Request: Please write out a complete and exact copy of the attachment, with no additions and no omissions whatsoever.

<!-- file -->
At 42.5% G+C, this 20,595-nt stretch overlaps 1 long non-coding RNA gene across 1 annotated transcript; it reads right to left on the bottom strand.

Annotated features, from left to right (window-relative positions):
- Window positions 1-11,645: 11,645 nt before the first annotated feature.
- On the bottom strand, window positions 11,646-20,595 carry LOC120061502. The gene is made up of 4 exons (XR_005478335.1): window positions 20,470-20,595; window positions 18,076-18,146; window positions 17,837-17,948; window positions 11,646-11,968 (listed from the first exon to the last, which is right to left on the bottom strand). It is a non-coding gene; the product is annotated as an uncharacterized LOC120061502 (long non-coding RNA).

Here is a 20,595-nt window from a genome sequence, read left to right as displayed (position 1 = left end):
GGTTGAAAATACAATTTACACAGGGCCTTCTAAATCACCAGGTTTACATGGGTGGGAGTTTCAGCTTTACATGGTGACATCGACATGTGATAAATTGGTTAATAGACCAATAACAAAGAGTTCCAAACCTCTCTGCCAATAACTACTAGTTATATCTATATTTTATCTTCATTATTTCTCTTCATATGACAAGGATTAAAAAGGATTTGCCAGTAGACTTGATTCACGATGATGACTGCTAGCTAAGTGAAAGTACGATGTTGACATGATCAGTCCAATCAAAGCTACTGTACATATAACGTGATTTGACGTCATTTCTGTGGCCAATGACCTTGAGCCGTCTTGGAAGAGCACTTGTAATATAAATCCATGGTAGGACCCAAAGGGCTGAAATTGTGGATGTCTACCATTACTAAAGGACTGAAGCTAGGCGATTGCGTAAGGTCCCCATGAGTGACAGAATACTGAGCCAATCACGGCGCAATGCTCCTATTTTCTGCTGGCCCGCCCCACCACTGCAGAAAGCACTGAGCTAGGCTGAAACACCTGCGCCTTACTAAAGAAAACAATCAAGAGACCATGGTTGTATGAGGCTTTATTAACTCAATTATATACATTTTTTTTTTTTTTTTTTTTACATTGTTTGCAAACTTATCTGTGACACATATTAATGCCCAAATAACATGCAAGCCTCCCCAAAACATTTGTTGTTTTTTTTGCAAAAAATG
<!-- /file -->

At 42.5% G+C, this 20,595-nt stretch overlaps 1 long non-coding RNA gene across 1 annotated transcript; it reads right to left on the bottom strand.

Annotated features, from left to right (window-relative positions):
- Window positions 1-11,645: 11,645 nt before the first annotated feature.
- On the bottom strand, window positions 11,646-20,595 carry LOC120061502. The gene is made up of 4 exons (XR_005478335.1): window positions 20,470-20,595; window positions 18,076-18,146; window positions 17,837-17,948; window positions 11,646-11,968 (listed from the first exon to the last, which is right to left on the bottom strand). It is a non-coding gene; the product is annotated as an uncharacterized LOC120061502 (long non-coding RNA).

Here is a 20,595-nt window from a genome sequence, read left to right as displayed (position 1 = left end):
GGTTGAAAATACAATTTACACAGGGCCTTCTAAATCACCAGGTTTACATGGGTGGGAGTTTCAGCTTTACATGGTGACATCGACATGTGATAAATTGGTTAATAGACCAATAACAAAGAGTTCCAAACCTCTCTGCCAATAACTACTAGTTATATCTATATTTTATCTTCATTATTTCTCTTCATATGACAAGGATTAAAAAGGATTTGCCAGTAGACTTGATTCACGATGATGACTGCTAGCTAAGTGAAAGTACGATGTTGACATGATCAGTCCAATCAAAGCTACTGTACATATAACGTGATTTGACGTCATTTCTGTGGCCAATGACCTTGAGCCGTCTTGGAAGAGCACTTGTAATATAAATCCATGGTAGGACCCAAAGGGCTGAAATTGTGGATGTCTACCATTACTAAAGGACTGAAGCTAGGCGATTGCGTAAGGTCCCCATGAGTGACAGAATACTGAGCCAATCACGGCGCAATGCTCCTATTTTCTGCTGGCCCGCCCCACCACTGCAGAAAGCACTGAGCTAGGCTGAAACACCTGCGCCTTACTAAAGAAAACAATCAAGAGACCATGGTTGTATGAGGCTTTATTAACTCAATTATATACATTTTTTTTTTTTTTTTTTTTACATTGTTTGCAAACTTATCTGTGACACATATTAATGCCCAAATAACATGCAAGCCTCCCCAAAACATTTGTTGTTTTTTTTGCAAAAAATG